FN: What are Li & Fung’s plans to expand Jimlar’s brands into Asia and across the globe?
RD: Asia is a major focus, [and] we’ve particularly looked at Frye as [having a] huge opportunity to expand in Asia as well as Europe. LF Europe is [also] now established to assist us on the ground, and Jimlar has [excellent] relationships in Italy and Switzerland. The timing [for expansion] is quite right, [though we have] no particular timeframe in mind. Once this transaction closes [over the next month], we’ll begin talking about that almost immediately.
FN: How does the deal affect the Tarcia family’s role in the business?
JT: Both Larry and I have children involved with the business, and I hope someday my grandchildren will be in the company. It was very important to us that we felt would maintain our culture and be the right fit, not only for our families, but also for those of our employees and associates. One of the nice things is that we [are retaining] the Jimlar name and hope that will continue for a long time.
FN: What will Li & Fung, as a large public company, help you do?
LT: While they’ve been kind enough to say we’re best in sourcing footwear, we’re confident we’re going to learn things from them on supply chain and be able to utilize the breadth of Li & Fung’s operations in many parts of the world and deliver better products and value to our customers. And while we’ve always invested in new opportunities with a level of assertiveness, clearly Li & Fung’s attitude about growth and investment in new businesses will enhance our ability to think through those opportunities in a bigger and broader way.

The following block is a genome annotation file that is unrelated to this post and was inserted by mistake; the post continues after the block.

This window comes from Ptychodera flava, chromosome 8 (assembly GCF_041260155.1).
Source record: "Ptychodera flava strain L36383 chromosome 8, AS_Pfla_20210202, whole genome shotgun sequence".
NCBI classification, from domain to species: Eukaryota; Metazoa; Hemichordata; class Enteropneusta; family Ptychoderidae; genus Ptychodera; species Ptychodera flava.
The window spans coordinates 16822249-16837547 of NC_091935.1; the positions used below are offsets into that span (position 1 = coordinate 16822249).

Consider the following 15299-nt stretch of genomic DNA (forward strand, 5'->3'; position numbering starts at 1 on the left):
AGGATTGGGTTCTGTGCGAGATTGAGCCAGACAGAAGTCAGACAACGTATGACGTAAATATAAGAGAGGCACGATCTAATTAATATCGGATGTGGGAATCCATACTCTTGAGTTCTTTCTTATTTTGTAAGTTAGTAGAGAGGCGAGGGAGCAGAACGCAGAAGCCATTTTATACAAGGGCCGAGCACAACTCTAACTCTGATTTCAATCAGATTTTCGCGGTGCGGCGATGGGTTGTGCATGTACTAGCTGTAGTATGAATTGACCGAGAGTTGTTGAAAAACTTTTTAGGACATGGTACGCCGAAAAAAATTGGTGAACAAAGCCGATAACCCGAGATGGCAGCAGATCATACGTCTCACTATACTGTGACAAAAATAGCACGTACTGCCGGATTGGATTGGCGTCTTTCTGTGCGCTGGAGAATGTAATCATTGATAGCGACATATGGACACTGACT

FN: Are there plans to develop other footwear brands under the Jimlar umbrella?
RD: [Yes,] we’ve got a number of [new brands and licensing opportunities] that are in the development stages that would be perfect for Jimlar.
FN: How will this affect the licensing deals in place with Coach and Calvin Klein?
LT: Those relationships will stay intact, and we’re very happy that [those brands] continue to support what we’re doing on their behalf. Now we can be in an even better position to deliver future service and nourishment of their brands.
FN: Is there a plan for expanding Frye into a lifestyle brand beyond footwear?
LT: That’s the kind of discussion we can now have in a more purposeful way. Until this point, we had the intention for Frye to be luxury leather goods [business]. Now, as part of LF USA, we can talk about whether we believe [other] categories should be developed.
RD: Theoretically, Frye could go outside of footwear and leather accessories, but I’m not a believer that every brand should be a lifestyle brand. If [we decide] Frye can and should be one, we’ll make that decision together.